IN 1995 THE religious cult Aum Shinrlkyo released Sarin gas into the Tokyo underground system, injuring hundreds of people and killing twelve. Just two months earlier, over five thousand people died in the Kobe earthquake and hundreds of thousands were left homeless, yet in the following months it was the gas attack that dominated the Japanese media. Japan was not simply shocked by the horror of such an attack but was disturbed by the apparent propensity of so many to abandon society and join reclusive religious cults. Eccentric, apocalyptic movements - recently, for example, the Panawavists - continue to make headlines and some of Japan's leadng novelists have been inspired to examine the phenomenon. After Haruki Murakami's non-fiction work Underground: The Tokyo Gas Attack and the Japanese Psyche comes Somersault by Kenzaburo Oe.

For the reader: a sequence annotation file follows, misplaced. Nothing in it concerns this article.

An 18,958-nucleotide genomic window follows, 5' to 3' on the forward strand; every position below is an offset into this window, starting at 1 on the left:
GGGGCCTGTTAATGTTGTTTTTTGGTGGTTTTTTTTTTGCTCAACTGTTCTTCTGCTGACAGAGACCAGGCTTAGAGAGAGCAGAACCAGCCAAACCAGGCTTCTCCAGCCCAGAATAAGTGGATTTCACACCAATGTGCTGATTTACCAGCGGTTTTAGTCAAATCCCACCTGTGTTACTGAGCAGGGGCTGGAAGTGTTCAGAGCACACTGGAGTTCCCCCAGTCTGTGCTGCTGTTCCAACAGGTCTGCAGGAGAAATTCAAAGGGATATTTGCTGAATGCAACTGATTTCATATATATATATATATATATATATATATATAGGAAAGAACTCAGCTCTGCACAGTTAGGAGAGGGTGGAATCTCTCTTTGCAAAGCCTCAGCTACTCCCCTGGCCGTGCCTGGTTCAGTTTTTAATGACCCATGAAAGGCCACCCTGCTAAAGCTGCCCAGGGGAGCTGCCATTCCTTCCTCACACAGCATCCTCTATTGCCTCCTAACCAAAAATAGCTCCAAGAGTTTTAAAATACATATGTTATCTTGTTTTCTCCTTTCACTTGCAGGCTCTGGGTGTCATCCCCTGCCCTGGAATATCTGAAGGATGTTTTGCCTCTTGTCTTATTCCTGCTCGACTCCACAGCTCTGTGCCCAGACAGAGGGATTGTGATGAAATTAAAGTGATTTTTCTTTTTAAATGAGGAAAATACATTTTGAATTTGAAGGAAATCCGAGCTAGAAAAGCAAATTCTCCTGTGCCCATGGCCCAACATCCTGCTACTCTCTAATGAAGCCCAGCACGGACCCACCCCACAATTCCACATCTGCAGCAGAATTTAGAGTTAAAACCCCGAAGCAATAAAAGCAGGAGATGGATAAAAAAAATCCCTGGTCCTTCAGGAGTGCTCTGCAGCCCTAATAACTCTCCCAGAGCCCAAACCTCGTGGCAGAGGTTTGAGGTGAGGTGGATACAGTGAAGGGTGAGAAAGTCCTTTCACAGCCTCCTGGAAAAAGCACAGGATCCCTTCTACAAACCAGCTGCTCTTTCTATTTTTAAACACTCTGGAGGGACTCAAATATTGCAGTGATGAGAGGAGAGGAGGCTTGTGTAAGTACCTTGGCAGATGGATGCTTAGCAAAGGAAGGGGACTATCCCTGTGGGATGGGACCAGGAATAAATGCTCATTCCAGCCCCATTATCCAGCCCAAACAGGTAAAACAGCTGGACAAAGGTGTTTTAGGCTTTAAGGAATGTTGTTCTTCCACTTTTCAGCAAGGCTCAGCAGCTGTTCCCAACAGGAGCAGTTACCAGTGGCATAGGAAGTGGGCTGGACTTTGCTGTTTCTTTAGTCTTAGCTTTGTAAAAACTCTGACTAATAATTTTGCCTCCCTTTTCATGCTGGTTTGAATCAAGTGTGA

Somersault is Oe's first novel since he won the Nobel Prize in 1994. He has previously written fairly short autobiographical novels about his disabled son Hikari but has written on national politics too. Somersault, a huge and complex tome, is concerned with devotion and zealotry. The story of a religious